When I accepted the assignment to write about my truck, my first thought was along the lines of: “This won’t be too hard. Four hundred words are EASY!” After I spent twenty minutes trying to think up a title (I’m not good with titles; I don’t know why), I thought: “Holy carp! There’s no way I can write 400 words about a truck, of all things! What was I thinking?”

Three days later, I came to the insane realization that 400 words was nowhere near enough to properly explain how much I love my truck, and why my little Chitty Chitty Bang Bang is so awesome.  She has little spots of rust popping up all along the sides of her bed–I blame the now-broken Tonneau cover for that–like acne on a teenager, even though she’s closer to geriatric time for a vehicle. I’ve had to have her transmission rebuilt. She needed her alternator replaced. I had to replace the gasket on her oil pan.

And yet.

CCBB helped me through a disastrous marriage. (Too young, too broke, you know: the usual.) She took me, my books, and five days worth of clothes from Georgia to Maryland after that marriage died. She moved me and my boys halfway across the state when I bought my house–the first piece of property I have ever owned. She helped get my cancer-riddled cat to and from his appointments and helped E. and me pick up his ashes once he had died.

We’ve done a lot of living in this little truck. I hope to do a lot more.

Write or Die

I love Write or Die. It is the most convenient way to break through a tough spot in my writing. …And since this is National Novel Writing Month, I am all about spitting out 450 words in 10 minutes or less. 😉 Writing without over-thinking every little thing is the fastest way for me to figure out what I am going to say. (It also keeps the inner editor and the ‘Angel in the House’ very, very quiet. That is a very nice feeling.)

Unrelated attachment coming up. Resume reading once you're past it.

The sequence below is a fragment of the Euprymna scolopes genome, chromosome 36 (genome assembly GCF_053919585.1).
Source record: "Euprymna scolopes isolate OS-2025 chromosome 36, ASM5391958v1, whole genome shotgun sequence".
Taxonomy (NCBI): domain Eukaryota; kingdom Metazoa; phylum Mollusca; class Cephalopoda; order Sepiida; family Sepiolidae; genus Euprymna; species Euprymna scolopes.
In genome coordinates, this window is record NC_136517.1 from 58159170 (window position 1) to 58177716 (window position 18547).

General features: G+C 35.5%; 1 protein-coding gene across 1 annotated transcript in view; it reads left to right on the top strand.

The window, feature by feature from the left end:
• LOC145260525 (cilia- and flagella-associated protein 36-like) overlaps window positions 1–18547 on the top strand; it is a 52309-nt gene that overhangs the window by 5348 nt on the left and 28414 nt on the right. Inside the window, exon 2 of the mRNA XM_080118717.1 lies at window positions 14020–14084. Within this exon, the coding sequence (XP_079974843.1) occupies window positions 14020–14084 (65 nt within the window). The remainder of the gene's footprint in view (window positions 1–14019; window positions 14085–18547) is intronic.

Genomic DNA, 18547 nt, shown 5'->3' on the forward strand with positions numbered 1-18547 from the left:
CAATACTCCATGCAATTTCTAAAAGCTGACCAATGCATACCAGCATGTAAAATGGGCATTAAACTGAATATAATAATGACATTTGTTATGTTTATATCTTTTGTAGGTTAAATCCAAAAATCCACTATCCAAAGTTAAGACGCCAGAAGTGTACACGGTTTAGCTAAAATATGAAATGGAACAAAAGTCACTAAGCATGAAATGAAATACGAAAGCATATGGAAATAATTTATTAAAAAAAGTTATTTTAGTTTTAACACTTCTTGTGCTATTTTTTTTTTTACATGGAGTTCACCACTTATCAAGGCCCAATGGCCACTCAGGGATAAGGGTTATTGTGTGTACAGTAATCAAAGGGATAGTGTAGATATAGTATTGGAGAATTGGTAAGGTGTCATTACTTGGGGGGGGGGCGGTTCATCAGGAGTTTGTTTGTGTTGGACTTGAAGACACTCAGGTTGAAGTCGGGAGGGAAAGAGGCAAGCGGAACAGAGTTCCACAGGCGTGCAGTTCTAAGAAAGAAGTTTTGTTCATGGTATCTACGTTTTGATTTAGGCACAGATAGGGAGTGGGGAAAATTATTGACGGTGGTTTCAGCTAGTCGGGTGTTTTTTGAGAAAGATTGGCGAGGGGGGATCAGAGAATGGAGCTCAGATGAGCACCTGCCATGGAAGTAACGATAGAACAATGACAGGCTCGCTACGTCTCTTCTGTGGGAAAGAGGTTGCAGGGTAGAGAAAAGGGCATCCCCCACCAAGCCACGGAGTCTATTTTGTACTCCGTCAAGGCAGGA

Also, the ‘consequences’ are hilarious. 😉

Keep writing, keep living!

Reflections on Paradise Lost…or, How I’ll be a Better Reader in 365 days; part 1

I love to read. In that vein, I grabbed up “book smart: Your Essential Reading List for Becoming a Literary Genius in 365 Days” (sic) by Jane Mallison. I do not actually believe that I will magically become a “literary genius” (whatever that may be) within a year, but I thought it would be fun to read through this book, using it as my own special book-club-for-one. If I learn more nifty stuff along the way, so much the better. At any rate, the author will at least point me in the direction of some fun literature–and she provides mini-essays about the works as well, helping my retention of the facts of each book I read.

For this month, I am reading Paradise Lost by John Milton. No, I have no idea how I managed to overlook this book for so long. “Book smart” themes each month of the year toward a type of book. This month, the theme is crime and punishment. (I will read that book next, I promise.) “Wait!” you say? “There is not much about crime and punishment in Paradise Lost.” Oh, but there is. As Paradise Lost is Milton’s epic spin on the story (myth, theology, what-have-you) of “original sin”, it is also Milton’s rumination on the very concepts of crime and punishment. What is evil? What is good? Is desiring knowledge at great cost wrong? I found it hard to start reading this epic, but so far, it has been worth the effort of running down footnotes and thinking up thoughts. Milton focuses not on absolutes of good or evil but on the varying shades of grey that permeate human (and angelic and demonic) actions.

The author, Jane Mallison, recommends that first-time readers of Paradise Lost read approximately one-third of the epic poem: Books One and Two, then Books Nine and Ten, and finally, the last five lines of Book 12 (the final book), so as not to feel completely overwhelmed. Brilliant tactic–Paradise tells an outstanding story, dense with myth, pain, religious study (theology and theosophy). It raises questions about the meanings of good and evil, loss and hope. And it does so via 11,570 lines of blank verse (plus prose-form Arguments, relating background info and setting up the scenes). The waters here are deep, so it is likely best that I use an inner tube the first time through.